Douglas Alpenstock

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since Mar 14, 2020
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Canadian Prairies - Zone 3b
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Recent posts by Douglas Alpenstock

Hm! Well somebody's been playing in your slow compost.

Can you cut a nodule in half and post a photo?
15 hours ago
Hey all,

I'm cleaning out the cold room, schlepping out the the potatoes from last year. Long sprouts but not green or anything. They're still good for mashed potatoes, but we're done with that.

I plan to do a char burn and use the excess heat to boil them whole.

My initial thought was to add them to the composter. I've heard that the cooked starch acts as an accelerator.

But: I have a good neighbour who has laying hens. I send surplus veg their way and get lovely eggs when they have a surplus.

Can the chooks safely eat cooked potatoes, skin and all?
18 hours ago

Pearl Sutton wrote:Those are control joints, you need them..

Pearl is quite right. These are deliberately introduced "fault planes" that will hopefully break the big concrete slab into neat rectangular smaller slabs if the supporting base underneath rises/falls/shifts. If the shift is extreme, here are methods like mud-jacking which can level out a the small slabs without having to jackhammer out the old floor and pour a new slab.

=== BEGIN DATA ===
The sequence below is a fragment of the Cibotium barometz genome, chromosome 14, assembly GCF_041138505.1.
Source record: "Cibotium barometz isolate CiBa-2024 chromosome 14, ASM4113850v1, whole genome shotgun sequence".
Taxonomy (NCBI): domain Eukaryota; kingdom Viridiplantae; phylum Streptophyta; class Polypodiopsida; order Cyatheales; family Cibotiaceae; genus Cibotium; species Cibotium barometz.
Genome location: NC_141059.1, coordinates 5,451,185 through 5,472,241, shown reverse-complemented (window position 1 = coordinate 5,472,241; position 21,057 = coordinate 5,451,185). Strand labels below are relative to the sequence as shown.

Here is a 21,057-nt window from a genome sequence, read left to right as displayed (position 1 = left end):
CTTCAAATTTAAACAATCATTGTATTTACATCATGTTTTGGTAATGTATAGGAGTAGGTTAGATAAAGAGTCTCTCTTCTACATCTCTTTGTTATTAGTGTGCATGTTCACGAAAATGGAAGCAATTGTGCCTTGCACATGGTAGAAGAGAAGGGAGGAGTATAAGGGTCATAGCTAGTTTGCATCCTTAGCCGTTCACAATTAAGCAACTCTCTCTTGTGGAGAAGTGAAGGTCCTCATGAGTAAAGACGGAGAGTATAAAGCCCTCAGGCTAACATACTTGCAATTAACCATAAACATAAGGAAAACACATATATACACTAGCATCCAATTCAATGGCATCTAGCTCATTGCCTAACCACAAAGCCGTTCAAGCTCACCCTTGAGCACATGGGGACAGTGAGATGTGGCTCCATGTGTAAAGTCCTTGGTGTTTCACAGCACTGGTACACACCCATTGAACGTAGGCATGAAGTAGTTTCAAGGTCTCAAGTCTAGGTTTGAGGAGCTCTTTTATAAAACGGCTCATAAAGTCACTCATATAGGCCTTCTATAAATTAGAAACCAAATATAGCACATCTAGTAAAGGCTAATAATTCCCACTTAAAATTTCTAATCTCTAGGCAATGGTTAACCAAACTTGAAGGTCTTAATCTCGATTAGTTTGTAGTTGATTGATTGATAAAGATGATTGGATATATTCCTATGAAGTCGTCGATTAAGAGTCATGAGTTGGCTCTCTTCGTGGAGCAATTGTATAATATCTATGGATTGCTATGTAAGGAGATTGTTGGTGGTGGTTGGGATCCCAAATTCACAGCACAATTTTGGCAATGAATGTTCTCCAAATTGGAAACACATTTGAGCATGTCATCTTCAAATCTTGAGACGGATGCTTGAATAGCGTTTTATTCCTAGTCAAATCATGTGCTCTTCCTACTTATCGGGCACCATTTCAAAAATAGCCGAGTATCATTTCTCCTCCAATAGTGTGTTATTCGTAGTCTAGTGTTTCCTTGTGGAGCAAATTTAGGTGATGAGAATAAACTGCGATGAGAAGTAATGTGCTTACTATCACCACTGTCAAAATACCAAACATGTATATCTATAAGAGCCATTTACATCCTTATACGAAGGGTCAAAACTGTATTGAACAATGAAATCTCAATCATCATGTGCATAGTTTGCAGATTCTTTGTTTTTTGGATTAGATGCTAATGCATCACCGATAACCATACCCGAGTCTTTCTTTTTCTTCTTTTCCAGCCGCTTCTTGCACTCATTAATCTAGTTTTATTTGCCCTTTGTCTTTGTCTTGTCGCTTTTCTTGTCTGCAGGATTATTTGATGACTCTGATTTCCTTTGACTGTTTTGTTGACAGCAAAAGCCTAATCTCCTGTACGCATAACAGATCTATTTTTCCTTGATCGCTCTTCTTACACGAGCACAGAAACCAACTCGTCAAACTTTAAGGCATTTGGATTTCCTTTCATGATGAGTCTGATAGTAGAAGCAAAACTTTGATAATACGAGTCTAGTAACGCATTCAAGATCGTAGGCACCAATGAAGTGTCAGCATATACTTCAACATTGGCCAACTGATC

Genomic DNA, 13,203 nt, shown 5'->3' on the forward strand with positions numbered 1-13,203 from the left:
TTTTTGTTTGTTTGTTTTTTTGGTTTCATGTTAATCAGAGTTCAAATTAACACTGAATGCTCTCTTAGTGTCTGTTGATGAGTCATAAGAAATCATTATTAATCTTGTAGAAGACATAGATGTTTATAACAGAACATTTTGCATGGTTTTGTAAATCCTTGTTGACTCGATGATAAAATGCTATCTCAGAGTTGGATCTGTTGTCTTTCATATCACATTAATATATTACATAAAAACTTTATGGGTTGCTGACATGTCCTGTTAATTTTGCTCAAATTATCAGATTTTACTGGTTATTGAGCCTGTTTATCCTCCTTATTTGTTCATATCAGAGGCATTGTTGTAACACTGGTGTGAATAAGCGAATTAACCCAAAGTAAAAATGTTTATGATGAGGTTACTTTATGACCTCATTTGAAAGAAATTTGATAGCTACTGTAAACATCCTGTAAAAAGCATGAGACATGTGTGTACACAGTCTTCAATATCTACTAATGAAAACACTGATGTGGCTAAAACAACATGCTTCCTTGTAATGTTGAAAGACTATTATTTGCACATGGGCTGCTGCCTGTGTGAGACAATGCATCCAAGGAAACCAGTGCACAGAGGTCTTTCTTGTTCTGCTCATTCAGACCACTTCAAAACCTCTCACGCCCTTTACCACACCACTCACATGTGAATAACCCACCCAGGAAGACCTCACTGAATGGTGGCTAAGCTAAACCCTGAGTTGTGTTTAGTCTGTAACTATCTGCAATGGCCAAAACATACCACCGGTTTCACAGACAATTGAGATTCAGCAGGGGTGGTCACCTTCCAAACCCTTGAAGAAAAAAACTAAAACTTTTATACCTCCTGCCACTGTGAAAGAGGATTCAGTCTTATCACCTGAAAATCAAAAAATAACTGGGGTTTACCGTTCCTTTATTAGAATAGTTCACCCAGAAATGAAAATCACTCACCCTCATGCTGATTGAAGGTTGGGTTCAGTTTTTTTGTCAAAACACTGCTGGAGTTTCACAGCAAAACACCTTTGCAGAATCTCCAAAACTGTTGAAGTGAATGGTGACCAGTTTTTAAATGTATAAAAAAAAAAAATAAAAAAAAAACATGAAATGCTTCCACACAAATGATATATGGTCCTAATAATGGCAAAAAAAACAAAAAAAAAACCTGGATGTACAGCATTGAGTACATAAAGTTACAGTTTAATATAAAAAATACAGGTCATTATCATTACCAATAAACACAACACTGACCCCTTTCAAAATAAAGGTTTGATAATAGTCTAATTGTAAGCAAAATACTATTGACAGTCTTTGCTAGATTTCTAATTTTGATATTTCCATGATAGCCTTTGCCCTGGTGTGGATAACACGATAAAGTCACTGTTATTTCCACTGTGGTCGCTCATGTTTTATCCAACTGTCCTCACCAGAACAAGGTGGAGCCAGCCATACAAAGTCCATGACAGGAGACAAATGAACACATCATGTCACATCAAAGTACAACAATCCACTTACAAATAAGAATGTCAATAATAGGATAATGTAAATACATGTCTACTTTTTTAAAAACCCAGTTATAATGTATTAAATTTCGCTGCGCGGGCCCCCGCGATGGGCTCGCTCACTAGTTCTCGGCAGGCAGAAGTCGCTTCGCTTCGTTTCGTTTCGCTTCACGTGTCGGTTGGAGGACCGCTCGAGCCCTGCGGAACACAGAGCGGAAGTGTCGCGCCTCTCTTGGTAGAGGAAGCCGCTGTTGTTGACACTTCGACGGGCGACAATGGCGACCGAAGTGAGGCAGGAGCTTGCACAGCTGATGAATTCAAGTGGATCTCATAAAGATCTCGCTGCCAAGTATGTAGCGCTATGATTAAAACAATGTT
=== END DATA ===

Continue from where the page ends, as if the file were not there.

20 hours ago

William Bronson wrote:If Douglas is right, then the Edible Acres channel has some practical  suggestions on how to use such a pump ...

Yes, possibly. We don't have enough details about the pump model, whether it is rated for a continuous duty cycle, and the length of hose required.

One option might be to use the pump to intermittently fill a tank 2 metres immediately uphill , and then use gravity/siphon flow to slowly water the orchard trees.
1 day ago
Your 24-watt DC pump sounds like a high volume, low pressure bilge pump. It may possibly move water through a long garden hose but at a ridiculously low rate. As noted above, the elevation gain and pipe friction will kill your throughput.

IMO you need a bigger pump.
1 day ago
Curious! The usual question is "How do I control this [bleeping] duckweed? It's taking over!"

I buy nice colourful feeder goldfish and put them in my small pond. They chew on basically everything including algaie, and the unlimited supply means they grow a lot during the summer. They also chew up mosquito larvae and entertain visting kids.

Unfortunately they think duckweed is candy. I've tried to introduce it and it's completely gone in a couple of days.

I guess I would keep raking out the algae rafts and put them in my compost as a nitrogen bomb. And maybe introduce goldfish with stern instructions about what they are allowed to eat.
1 day ago
I use what I call "sprouting boards" for things like carrots.

These are scap 1/2 x 5" boards from an old cedar fence. I water the rows and set these on top ensuring there is an air space underneath. It holds the moisture and protects against wind/sun drying things out.

In our sand/silt soil, it works like a charm.
Farmers have a uniquely dry sense of humour. Maybe they built it just to mess with people's heads.
1 day ago
Hm! I haven't seen that design before.

The hay sheds I know are just pole sheds with a roof. Sometimes there are walls on one or two sides, where the winter winds would blow in snow.
2 days ago

Harmony Dybala wrote:Maybe sauerkraut! You could ferment the shredded cabbage, with or without peppers and spices

Great idea, and yet this is in a high-volume kitchen whipping up meals on the spot every night. We do soups and chilis and pasta sauces and stir fries.

Maybe we just need to look at the "salad in a bag" as another raw ingredient for the daily dish-in-progress.
2 days ago